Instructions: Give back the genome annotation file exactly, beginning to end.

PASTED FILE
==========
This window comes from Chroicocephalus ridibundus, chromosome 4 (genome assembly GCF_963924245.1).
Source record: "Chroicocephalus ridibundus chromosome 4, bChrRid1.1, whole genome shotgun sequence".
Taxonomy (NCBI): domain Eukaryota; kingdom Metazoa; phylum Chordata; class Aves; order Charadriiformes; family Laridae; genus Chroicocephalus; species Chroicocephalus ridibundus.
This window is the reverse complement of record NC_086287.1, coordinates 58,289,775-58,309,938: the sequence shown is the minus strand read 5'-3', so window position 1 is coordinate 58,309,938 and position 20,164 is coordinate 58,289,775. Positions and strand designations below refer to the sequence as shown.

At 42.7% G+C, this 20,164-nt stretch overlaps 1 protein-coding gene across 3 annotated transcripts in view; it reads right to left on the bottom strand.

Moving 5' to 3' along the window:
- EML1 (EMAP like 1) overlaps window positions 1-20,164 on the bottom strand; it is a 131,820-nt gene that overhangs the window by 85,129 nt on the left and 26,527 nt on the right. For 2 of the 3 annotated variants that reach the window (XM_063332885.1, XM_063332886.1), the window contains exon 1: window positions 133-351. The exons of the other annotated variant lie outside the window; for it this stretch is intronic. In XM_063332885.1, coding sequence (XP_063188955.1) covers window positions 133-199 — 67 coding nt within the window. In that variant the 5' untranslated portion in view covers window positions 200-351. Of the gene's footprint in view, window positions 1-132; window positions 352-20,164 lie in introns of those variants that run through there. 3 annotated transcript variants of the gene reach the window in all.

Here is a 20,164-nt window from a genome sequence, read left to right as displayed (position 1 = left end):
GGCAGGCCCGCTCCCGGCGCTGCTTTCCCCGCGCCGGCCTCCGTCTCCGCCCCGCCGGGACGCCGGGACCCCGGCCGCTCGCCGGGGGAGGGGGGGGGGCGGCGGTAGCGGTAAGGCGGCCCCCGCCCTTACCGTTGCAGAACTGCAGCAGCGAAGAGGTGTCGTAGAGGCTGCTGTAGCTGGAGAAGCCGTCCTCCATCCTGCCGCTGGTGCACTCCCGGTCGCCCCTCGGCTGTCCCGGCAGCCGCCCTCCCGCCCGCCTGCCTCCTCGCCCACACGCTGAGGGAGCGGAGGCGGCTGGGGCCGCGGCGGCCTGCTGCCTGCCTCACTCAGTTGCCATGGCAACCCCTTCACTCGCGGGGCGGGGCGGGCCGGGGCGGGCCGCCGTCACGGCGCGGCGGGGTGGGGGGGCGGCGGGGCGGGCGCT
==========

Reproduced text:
This window comes from Chroicocephalus ridibundus, chromosome 4 (genome assembly GCF_963924245.1).
Source record: "Chroicocephalus ridibundus chromosome 4, bChrRid1.1, whole genome shotgun sequence".
Taxonomy (NCBI): domain Eukaryota; kingdom Metazoa; phylum Chordata; class Aves; order Charadriiformes; family Laridae; genus Chroicocephalus; species Chroicocephalus ridibundus.
This window is the reverse complement of record NC_086287.1, coordinates 58,289,775-58,309,938: the sequence shown is the minus strand read 5'-3', so window position 1 is coordinate 58,309,938 and position 20,164 is coordinate 58,289,775. Positions and strand designations below refer to the sequence as shown.

At 42.7% G+C, this 20,164-nt stretch overlaps 1 protein-coding gene across 3 annotated transcripts in view; it reads right to left on the bottom strand.

Moving 5' to 3' along the window:
- EML1 (EMAP like 1) overlaps window positions 1-20,164 on the bottom strand; it is a 131,820-nt gene that overhangs the window by 85,129 nt on the left and 26,527 nt on the right. For 2 of the 3 annotated variants that reach the window (XM_063332885.1, XM_063332886.1), the window contains exon 1: window positions 133-351. The exons of the other annotated variant lie outside the window; for it this stretch is intronic. In XM_063332885.1, coding sequence (XP_063188955.1) covers window positions 133-199 — 67 coding nt within the window. In that variant the 5' untranslated portion in view covers window positions 200-351. Of the gene's footprint in view, window positions 1-132; window positions 352-20,164 lie in introns of those variants that run through there. 3 annotated transcript variants of the gene reach the window in all.

Here is a 20,164-nt window from a genome sequence, read left to right as displayed (position 1 = left end):
GGCAGGCCCGCTCCCGGCGCTGCTTTCCCCGCGCCGGCCTCCGTCTCCGCCCCGCCGGGACGCCGGGACCCCGGCCGCTCGCCGGGGGAGGGGGGGGGGCGGCGGTAGCGGTAAGGCGGCCCCCGCCCTTACCGTTGCAGAACTGCAGCAGCGAAGAGGTGTCGTAGAGGCTGCTGTAGCTGGAGAAGCCGTCCTCCATCCTGCCGCTGGTGCACTCCCGGTCGCCCCTCGGCTGTCCCGGCAGCCGCCCTCCCGCCCGCCTGCCTCCTCGCCCACACGCTGAGGGAGCGGAGGCGGCTGGGGCCGCGGCGGCCTGCTGCCTGCCTCACTCAGTTGCCATGGCAACCCCTTCACTCGCGGGGCGGGGCGGGCCGGGGCGGGCCGCCGTCACGGCGCGGCGGGGTGGGGGGGCGGCGGGGCGGGCGCT